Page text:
Democrats Balking at Obama Tax Plan
“This is the time for new ideas, not re-fighting old battles for short-term political gain.”
-- Aide to a Democratic senator talking to “Power Play” about President Obama’s tax proposals.
President Obama’s idea for a millionaire tax is hardly new. It’s a favorite idea in cash-strapped Democratic states like Maryland and New York and some version of it has been part of Obama’s economic agenda since his candidacy.
Obama is doing something different today, though, as he proposes a 4.5 percent surtax on those with incomes over $1 million in addition to his plan to raise taxes on individual incomes over $200,000 and reduce charitable deduction rates for high earners.
What’s different is the timing.
Obama kicked off his fall campaign swing two weeks ago today with a Labor Day speech at an AFL-CIO rally, followed up with an address to a joint session of Congress and then an aggressive swing-state schedule. His goal, repeated again and again, is to cast himself as an activist on jobs compared to a Congress that won’t act.
His explicit threat is that while the economy may not be getting better, voters will know it’s the Republicans’ fault. It was a strategy that initially thrilled the president’s supporters – the kind of in-your-face, confrontational style that they have long urged Obama to adopt.
The problem, though, has been that the president’s stimulus plan has mostly received a bipartisan shrug in Congress. When the best Obama can get as an answer to “pass this bill today” from Sen. Dick Durbin, the number two Senate Democrat, and longtime friend and home state senator is, “sometime next month” one gets the sense that the blue team is not feeling the fierce urgency of now.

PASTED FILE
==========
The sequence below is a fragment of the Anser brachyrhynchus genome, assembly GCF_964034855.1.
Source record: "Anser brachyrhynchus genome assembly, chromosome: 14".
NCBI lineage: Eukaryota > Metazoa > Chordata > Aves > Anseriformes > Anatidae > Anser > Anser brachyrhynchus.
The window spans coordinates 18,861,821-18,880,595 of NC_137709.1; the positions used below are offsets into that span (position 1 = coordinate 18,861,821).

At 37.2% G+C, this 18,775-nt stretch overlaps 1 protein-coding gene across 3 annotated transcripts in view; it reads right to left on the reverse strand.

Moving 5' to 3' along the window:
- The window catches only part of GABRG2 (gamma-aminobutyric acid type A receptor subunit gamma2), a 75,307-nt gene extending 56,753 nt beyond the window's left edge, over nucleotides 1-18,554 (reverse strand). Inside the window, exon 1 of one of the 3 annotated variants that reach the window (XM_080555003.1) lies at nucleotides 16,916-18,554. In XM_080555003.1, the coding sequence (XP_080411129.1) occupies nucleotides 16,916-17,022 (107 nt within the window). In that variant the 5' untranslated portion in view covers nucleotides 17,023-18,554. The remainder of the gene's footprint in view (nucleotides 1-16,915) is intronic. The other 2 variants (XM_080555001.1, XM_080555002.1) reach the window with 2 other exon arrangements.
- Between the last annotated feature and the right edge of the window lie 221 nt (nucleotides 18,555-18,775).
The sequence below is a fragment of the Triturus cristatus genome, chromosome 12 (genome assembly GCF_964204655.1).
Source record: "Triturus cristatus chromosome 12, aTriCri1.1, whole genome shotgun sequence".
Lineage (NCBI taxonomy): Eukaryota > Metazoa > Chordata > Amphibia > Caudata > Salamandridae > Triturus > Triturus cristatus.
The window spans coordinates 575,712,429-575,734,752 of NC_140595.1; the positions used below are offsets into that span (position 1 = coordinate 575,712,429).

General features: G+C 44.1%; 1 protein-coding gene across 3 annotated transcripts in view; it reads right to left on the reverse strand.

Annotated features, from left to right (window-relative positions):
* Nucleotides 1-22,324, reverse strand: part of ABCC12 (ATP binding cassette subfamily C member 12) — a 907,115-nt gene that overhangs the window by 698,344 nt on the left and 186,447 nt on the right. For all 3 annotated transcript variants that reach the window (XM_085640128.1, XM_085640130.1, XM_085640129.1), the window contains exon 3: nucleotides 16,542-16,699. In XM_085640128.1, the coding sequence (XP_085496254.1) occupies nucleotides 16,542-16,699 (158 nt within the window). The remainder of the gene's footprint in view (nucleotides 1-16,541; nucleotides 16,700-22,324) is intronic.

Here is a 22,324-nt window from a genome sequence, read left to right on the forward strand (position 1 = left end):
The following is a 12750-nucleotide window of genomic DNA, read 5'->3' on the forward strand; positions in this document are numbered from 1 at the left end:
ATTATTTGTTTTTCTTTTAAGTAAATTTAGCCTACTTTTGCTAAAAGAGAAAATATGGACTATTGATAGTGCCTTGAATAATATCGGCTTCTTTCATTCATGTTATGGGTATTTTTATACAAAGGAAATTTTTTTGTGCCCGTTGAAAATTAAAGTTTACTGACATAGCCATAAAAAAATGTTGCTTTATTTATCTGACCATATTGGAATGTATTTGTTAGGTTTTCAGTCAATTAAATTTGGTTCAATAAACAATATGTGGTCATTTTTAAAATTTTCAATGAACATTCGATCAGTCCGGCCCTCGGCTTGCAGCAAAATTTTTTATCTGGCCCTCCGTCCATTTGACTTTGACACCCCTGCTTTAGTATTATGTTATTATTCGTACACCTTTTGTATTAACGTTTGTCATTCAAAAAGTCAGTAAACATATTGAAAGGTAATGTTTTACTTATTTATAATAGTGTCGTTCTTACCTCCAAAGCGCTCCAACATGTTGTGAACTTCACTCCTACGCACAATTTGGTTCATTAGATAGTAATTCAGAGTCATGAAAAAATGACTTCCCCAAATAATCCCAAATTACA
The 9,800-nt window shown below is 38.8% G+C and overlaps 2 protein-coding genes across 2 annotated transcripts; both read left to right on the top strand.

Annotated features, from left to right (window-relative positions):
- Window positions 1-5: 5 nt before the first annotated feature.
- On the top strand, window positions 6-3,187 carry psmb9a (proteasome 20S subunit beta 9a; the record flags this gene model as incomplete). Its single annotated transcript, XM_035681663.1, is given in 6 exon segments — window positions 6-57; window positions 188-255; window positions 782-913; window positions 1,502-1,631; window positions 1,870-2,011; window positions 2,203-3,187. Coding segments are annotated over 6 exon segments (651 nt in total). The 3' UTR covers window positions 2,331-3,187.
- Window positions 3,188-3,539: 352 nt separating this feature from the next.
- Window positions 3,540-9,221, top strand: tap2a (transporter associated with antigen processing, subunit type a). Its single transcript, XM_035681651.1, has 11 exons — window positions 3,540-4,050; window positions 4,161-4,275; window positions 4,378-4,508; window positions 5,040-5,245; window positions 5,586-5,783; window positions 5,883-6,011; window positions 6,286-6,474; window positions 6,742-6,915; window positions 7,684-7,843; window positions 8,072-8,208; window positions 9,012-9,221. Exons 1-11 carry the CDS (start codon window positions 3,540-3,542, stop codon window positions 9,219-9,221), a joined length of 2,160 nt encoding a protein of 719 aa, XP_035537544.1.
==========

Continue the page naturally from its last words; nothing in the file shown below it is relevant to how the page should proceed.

Part is the fact that Obama served up mostly a rehash of his first, February 2009 stimulus package. The White House thought that would make it harder for Republicans to say no since the ideas aren’t controversial. But not only have Republicans been able to repeat “more failed stimulus” until they are hoarse, but Obama has not been able to win the support of key moderate Democrats.
Even the payroll tax cut extension and expansion, assumed to be the least controversial parts of the president’s plan, have been kind of a fizzle. Conservatives said such temporary measures don’t work since businesses crave predictability and many Democrats dislike the fact that taxes being lowered are the ones that finance Social Security.
There seems to be a lot of support for some kind of reform to unemployment benefits, but that’s hardly stimulus. There’s also a lot of interest in spurring road work through a new infrastructure bank and a speedy reauthorization of highway spending for next year, but again, nothing that makes either side in Congress stand up and cheer.
But maybe worse for the president’s re-election bid is that neither has there been anything to provoke a huge fight. After nine months of constant conflict with House Republicans on funding the government and raising the debt limit, Obama’s stimulus proposal has mostly been shrugged off.